Since we’ve moved to Northern Arizona, I no longer have an Asian Market within an hour’s drive of our home. This means that when I run out of one of my beloved local-style foods or ingredient, too bad! For the most part, I’ve been able to stockpile most of what I need to create the dishes from back home, but one item that is quickly consumed in our house is Char Siu or what folks here on the mainland call Chinese Barbecued Pork. Other names you may see are chasu, chashao, cha sio and char siew, barbecued meat, xa xiu. Whichever name you like, its dang delicious!!!
For the most part, I use Char Siu in Noodles Bowls
And my Fried Saimin or Fried Noodles
So, as I’ve done in a number of cases of need, I figure out how to make it myself. I watched a bunch of videos and read articles on how to make Char Siu from scratch, but let’s be real here, I wasn’t about to find Red Fermented Bean Curd (aka Tofu) nor Chinese Rice Wine here in NoAZ. I did have in my pantry, for a really long time I gotta say, a packet of Noh’s Char Siu Seasoning Mix!!!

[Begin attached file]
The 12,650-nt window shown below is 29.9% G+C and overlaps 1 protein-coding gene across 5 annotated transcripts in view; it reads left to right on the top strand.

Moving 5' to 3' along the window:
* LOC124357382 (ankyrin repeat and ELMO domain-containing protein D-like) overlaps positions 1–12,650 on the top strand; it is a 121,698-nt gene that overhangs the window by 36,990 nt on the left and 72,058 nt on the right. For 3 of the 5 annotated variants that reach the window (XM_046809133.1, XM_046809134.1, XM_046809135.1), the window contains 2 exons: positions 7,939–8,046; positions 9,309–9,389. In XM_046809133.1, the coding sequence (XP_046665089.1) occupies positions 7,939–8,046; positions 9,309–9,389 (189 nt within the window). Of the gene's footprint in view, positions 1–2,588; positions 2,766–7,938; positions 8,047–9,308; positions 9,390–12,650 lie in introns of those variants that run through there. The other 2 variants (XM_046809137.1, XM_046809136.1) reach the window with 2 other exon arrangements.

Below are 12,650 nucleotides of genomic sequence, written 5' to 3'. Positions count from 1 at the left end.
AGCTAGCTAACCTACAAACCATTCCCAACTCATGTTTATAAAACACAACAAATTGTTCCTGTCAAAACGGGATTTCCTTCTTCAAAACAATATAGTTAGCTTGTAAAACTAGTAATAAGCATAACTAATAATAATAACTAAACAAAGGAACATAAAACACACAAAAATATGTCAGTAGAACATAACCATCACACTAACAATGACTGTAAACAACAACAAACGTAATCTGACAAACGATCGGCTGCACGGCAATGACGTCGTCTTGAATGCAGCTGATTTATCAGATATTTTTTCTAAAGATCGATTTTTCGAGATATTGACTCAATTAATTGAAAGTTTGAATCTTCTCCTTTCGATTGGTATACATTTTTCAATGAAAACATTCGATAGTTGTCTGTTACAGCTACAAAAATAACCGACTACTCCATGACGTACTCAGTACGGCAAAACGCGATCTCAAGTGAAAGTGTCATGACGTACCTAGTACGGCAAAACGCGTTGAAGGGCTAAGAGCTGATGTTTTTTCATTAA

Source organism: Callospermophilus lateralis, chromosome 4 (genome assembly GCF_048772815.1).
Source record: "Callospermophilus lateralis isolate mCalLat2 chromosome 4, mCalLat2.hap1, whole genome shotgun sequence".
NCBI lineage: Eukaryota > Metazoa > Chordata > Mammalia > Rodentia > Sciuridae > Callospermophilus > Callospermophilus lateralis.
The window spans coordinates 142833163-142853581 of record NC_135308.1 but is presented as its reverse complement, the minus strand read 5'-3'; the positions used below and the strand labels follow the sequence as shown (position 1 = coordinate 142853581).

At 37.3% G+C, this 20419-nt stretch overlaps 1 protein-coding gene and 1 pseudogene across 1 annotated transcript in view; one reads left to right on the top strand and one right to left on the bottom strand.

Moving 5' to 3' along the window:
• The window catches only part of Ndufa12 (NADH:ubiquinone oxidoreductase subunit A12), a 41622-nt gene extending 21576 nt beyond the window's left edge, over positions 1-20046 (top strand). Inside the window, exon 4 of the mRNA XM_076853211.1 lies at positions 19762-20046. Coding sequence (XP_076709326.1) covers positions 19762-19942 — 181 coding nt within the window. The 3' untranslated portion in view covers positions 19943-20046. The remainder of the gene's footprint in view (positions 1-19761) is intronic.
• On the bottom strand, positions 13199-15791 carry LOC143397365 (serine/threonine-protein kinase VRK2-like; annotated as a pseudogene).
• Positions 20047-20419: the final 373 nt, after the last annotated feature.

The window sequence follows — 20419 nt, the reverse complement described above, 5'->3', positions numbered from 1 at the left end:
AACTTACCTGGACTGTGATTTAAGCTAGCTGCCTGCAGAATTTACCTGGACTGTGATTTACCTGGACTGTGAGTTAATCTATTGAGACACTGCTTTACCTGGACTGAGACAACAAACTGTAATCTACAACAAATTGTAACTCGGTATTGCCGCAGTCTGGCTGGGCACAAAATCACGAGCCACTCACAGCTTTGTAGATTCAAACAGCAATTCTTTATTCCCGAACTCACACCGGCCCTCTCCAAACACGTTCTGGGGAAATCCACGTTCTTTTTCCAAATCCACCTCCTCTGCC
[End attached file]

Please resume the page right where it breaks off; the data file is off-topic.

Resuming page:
I had a very large Pork Butt or Shoulder if you will, almost NINE POUNDS in size, for the intent of making Kalua Pig, but I mean come man, that’s an awful lot. The smart girl that I am, I lopped off a 2 pound piece and put it aside for my first attempt at making my own Char Siu.
I opted for the wet marinade as opposed to the dry rub of Noh’s Seasoning. I took my sharpest knife and made several punctures into the Pork, going all the way through. I parked my soon to be Char Siu in a large Zip Top bag and left it in the refrigerator for a little more than 24 hours. At this point I patted the meat dry and arranged it in my adjustable roasting rack. Into a moderate oven (350⁰) it went until the internal temperature reached 145⁰.
I let the roast cool completely before I sliced into it, YUM!
The taste was there, but I think I can do better next time around, I think I need to slice the Pork thinner, so that the marinade can do its work better.